We've Been Doing This for 20 Years ...

Herding Cats - Glen Alleman - Thu, 05/21/2015 - 03:58

We've been doing this for 20 years and therefore you can as well

Is a common phrase used when asked in what domain does you approach work? Of course without a test of that idea outside the domain in which the anecdotal example is used, it's going to be hard to know if that idea is actually credible beyond those examples.

So if we hear we've been successful in our domain doing something or better yet NOT doing something, like say NOT estimating, ask in what domain have you been successful? Then the critical question, is there any evidence that the success in that domain is transferable to another domain? This briefing provides a framework - from my domain of aircraft development - illustrating that domains vary widely in their needs, constraints, governance processes and applicable and effective approaches to delivering value.

Paradigm of agile project management from Glen Alleman Google seems to have forgotten how to advance the slides on the Mac. So click on the presentation title (paradigm of agile PM)  to do that. Safari works. Related articles The Reason We Plan, Schedule, Measure, and Correct The Flaw of Empirical Data Used to Make Decisions About the Future There is No Such Thing as Free Root Cause Analysis Domain is King, No Domain Defined, No Way To Test Your Idea Mr. Franklin's Advice
Categories: Project Management

Database Scaling Redefined: Scaling Demanding Queries, High Velocity Data Modifications and Fast Indexing All At Once for Big Data

This is a guest post by Cihan Biyikoglu, Director of Product Management at Couchbase.

Question: A few million people are out looking for a setup to efficiently live and interact. What is the most optimized architecture they can use?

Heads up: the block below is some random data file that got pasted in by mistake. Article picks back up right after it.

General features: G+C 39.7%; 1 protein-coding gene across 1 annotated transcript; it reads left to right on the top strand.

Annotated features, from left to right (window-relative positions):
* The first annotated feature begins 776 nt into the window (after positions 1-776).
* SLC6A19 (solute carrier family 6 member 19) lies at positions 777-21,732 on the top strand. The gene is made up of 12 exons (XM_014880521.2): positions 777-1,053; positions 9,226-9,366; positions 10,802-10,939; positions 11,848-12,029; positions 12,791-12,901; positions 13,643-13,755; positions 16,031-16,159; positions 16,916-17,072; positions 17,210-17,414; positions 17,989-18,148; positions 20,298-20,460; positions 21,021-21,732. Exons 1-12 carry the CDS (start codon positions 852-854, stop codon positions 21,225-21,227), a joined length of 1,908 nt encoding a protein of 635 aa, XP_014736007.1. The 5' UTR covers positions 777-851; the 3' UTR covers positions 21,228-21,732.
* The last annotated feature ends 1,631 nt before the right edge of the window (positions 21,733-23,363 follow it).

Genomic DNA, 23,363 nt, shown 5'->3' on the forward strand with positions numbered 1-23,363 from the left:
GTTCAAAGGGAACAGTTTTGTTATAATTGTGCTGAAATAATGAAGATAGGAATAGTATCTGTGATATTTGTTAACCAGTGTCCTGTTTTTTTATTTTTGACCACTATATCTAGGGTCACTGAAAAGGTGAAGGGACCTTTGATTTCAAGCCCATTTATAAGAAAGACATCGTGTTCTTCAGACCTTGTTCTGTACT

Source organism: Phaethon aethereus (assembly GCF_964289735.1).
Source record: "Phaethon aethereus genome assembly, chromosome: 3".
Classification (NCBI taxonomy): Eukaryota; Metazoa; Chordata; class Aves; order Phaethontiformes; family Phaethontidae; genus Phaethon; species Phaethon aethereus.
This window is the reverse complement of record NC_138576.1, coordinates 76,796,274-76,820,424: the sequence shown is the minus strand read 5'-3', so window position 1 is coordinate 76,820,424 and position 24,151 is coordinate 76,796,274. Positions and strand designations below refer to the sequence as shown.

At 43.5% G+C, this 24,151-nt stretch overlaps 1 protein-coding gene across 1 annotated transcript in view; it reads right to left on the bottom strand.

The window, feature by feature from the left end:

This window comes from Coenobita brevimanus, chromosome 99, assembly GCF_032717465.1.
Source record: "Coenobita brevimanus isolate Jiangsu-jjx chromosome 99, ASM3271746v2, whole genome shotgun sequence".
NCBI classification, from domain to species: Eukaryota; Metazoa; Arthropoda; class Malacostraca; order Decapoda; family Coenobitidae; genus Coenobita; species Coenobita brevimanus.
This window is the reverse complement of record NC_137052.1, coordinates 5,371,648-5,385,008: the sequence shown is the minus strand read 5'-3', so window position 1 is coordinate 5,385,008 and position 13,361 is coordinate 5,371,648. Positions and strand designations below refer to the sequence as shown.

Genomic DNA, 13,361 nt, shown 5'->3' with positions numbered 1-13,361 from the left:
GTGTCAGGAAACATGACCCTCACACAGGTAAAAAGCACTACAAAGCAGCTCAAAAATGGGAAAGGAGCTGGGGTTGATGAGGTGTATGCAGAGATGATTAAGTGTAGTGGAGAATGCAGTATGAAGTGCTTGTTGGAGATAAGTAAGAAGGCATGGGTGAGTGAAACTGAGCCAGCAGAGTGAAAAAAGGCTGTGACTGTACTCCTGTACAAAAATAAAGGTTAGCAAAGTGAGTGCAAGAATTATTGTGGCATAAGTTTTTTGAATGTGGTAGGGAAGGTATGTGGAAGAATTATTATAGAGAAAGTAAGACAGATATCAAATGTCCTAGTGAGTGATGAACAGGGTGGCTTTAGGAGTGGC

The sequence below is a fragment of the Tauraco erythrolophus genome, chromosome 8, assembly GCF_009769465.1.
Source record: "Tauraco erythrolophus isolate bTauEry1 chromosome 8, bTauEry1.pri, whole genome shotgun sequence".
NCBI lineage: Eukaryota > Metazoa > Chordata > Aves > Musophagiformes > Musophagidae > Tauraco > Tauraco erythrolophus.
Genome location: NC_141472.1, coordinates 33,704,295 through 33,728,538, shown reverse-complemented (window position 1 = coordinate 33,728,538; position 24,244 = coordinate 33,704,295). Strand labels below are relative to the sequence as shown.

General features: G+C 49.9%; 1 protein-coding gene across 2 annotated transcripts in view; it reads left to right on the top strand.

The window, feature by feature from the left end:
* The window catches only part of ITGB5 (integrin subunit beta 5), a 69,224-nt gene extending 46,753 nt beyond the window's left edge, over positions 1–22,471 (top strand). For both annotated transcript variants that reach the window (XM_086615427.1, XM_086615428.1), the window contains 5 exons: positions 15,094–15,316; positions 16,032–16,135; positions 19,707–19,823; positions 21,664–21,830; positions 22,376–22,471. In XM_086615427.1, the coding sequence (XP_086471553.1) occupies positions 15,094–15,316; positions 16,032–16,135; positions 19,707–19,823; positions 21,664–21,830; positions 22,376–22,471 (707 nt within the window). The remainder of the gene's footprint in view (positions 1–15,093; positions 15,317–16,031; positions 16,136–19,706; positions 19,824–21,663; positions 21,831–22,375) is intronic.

1. Build one giant high-rise for everyone,
  2. Build many single-family homes OR
  3. Build something in between?

Schools, libraries, retail stores, corporate HQs, homes are all there to optimize variety of interactions. Sizes of groups and type of exchange vary drastically… Turns out, what we have chosen to do is, to build all of the above. To optimize different interactions, different architectures make sense.

While high rises can be effective for interactions with high density of people in a small amount of land, it is impractical to build 500 story buildings. It is also hard to add/remove floors as you need them. So high-rises feel awfully like scaling-up – cluster of processors communicating over fast memory to compute fast but limited scale ceiling and elasticity.

As your home, single-family architecture work great. Nice backyard to play and private space for family dinners... You may need to get in your car to interact with other families, BUT it is easy to build more single family houses: so easy elasticity and scale. Single-family structure feels awfully like scaling-out, doesn't it? Cluster of commodity machines that communicate over slower networks and come with great elasticity.

“How does this all relate to database scalability?” you ask…

Categories: Architecture

Software Development Linkopedia May 2015

From the Editor of Methods & Tools - Wed, 05/20/2015 - 15:24
Here is our monthly selection of knowledge on programming, software testing and project management. This month you will find some interesting information and opinions about Agile software development, giving feedback, managing technical debt, normalizing user stories, dependency injection, developer griefs, behavior driven development (BDD) and software architecture. Web site: The GROWS Method Blog: The Failure of Agile Blog: Being A Senior Engineer Blog: Criticism and Ineffective Feedback Blog: Your Job Is Not to Write Code Article: Learn how to manage technical debt from a business perspective Article: Team Agreements Article: User Story Normalization Article: Dependency Injection the Easy Way Tools: ...